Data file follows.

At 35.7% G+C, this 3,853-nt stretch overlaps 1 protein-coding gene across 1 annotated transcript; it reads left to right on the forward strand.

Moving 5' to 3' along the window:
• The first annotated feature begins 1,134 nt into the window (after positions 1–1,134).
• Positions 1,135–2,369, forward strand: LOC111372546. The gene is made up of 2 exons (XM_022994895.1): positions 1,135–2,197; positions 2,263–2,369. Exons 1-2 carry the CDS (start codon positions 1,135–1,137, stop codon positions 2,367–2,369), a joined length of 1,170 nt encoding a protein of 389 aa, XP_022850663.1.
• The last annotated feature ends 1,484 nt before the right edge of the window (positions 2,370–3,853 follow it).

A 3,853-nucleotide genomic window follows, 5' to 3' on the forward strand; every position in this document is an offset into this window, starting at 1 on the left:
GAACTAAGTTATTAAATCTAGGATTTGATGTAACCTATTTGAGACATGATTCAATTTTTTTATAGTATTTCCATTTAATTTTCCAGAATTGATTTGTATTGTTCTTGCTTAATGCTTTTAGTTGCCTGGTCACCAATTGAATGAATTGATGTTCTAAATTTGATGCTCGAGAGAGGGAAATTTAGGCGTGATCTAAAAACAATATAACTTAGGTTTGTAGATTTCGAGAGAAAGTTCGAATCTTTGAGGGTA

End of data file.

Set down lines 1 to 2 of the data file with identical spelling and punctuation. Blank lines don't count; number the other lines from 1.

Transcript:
At 35.7% G+C, this 3,853-nt stretch overlaps 1 protein-coding gene across 1 annotated transcript; it reads left to right on the forward strand.

Moving 5' to 3' along the window: